When you begin to think about homeschool curriculum it can be a daunting task, especially when you are first starting out.
This will be our first year reporting to the state for homeschooling, and for me that has become a little nerve-racking.
How do I know that what I am teaching is being absorbed? How do I make the decision on what should be taught, and what can be skipped over. How do I make sure that we are fitting it all in?
These are questions that I am constantly asking myself.
For the past several years we have bought the boxed curriculum from Sonlight. We absolutely love it. I love all the great books that come with the cores, and I love that there are teacher’s plans included. Who wouldn’t like to just open up lesson plans and start teaching?
Actually me, I am not so good at following the included lesson plans.
This year I knew I would be taking a different approach to our homeschooling. First of all, we have the portfolios that we need to think about. But, then there is also the fact that we school all year, so the included lesson plans don’t quite work for us – I am constantly modifying the first few weeks we start a new core, and then I throw the plans completely out the window.
The last bit that I needed to think about was whether or not Emma was ready for the next core. She is on the young end of the cores every year, in fact she has been a year earlier than what is recommended. I know that she can handle the content that we have done, and she has excelled at it, but moving into Core D at seven wasn’t going to work.
So what do you do when you have a bit of a gap year? You make it up for yourself!
The first place I started was the Sonlight catalog. Even though I knew that a lot of Core D would not work for her this year, I knew that I wanted to start out with early American History. I love that Sonlight focuses on history, and then builds around whatever part of history the child will be studying.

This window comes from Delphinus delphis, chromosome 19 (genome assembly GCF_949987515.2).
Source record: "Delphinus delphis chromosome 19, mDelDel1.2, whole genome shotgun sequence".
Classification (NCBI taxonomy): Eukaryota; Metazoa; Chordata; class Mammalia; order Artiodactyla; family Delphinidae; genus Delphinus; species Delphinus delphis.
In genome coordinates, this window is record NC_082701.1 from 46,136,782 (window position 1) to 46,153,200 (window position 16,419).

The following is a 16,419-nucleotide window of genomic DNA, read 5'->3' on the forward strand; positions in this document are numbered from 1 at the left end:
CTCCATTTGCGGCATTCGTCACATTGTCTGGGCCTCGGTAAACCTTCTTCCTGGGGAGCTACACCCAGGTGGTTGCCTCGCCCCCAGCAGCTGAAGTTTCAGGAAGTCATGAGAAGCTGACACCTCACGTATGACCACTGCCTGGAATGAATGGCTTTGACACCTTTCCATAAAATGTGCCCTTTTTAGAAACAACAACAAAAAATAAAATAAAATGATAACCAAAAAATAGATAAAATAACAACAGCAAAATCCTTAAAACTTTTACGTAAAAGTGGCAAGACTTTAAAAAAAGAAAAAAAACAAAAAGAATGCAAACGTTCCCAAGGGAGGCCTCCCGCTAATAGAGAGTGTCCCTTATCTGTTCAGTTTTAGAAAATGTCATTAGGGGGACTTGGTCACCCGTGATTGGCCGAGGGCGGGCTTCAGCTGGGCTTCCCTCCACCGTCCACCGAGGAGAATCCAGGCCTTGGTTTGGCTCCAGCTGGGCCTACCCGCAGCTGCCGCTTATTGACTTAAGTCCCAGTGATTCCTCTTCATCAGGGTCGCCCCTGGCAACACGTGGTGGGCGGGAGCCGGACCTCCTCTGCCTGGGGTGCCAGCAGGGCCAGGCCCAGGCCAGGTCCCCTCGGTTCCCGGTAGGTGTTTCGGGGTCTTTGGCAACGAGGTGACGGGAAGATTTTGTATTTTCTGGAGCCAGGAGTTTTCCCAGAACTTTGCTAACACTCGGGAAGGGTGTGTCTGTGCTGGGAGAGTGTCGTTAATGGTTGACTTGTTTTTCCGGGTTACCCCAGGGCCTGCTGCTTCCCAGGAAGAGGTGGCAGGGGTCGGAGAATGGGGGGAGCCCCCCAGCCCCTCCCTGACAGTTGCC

The book lists that Sonlight has available are amazing. I was able to figure out which books would be appropriate for her, as well as what would be way over her head, or not really applicable to what we will be doing this year.
I have to point out that there are some amazing resources as far as homeschool curriculum.
If you are looking for book lists, I would suggest checking out Sonlight of course, but also Ambleside Online has entire curriculum lists and plans available for free. Another great resource is CBD. You can find just about any kind of homeschool curriculum on that website. I also love the Simple Homeschool blog.
I think that when you are making up your own path, it can be confusing, and scary! What if I miss something?
It took a lot of thought and prayer in order for me to come to some decisions on homeschool curriculum this year. And that is my biggest piece of advice. Pray. Make lists. Think about what you want your children to know at the end of the year. It is an incredible undertaking, and I think that is why I am so happy with having resources like Sonlight available. I know that they have gone through a lot of research already, and because I have used them in the past I can trust a lot of what they say regarding good quality books.
If you are struggling with finding things like math and language arts programs, you can find assessments and samples of most of the major curriculum choices. Download samples, and look at them all to figure out what might work best for your child.
Remember, you know your child best. If the child is a little older, ask them for help. What would they like to study, how do they feel like they learn information best. Is it through reading? Is it through projects? Is it through video? There are so many different options available to us now, whether we are homeschooling, using public school resources, have our child in private school, or something else entirely.
Another place that I look every year when evaluating the kids’ needs for school is our local public school.
We are lucky that the public school puts out what the kids will be learning throughout the year. I am able to go online and download all of that information, so I know the scope and sequence they are using to teach. I might not have all the information that they are using, but at least I know about what Emma’s public school grade will be learning.
That isn’t to say that I use the public school curriculum choices, or even follow their scope of learning for the year. But, I do like to know that we have touched on things that the kids of the same age are learning in the community.
I think that I have come to some decisions with regard to what we will be doing next year, which is a good thing since we school year round, and are wrapping up the past year now!
I have a lot of book orders to place, and some new math books to buy, but I am excited about the new year! Now to finish up the old year so we can keep going!
How do you choose curriculum for your homeschool? Do you look to the public school resources, get a boxed curriculum, or make up your own?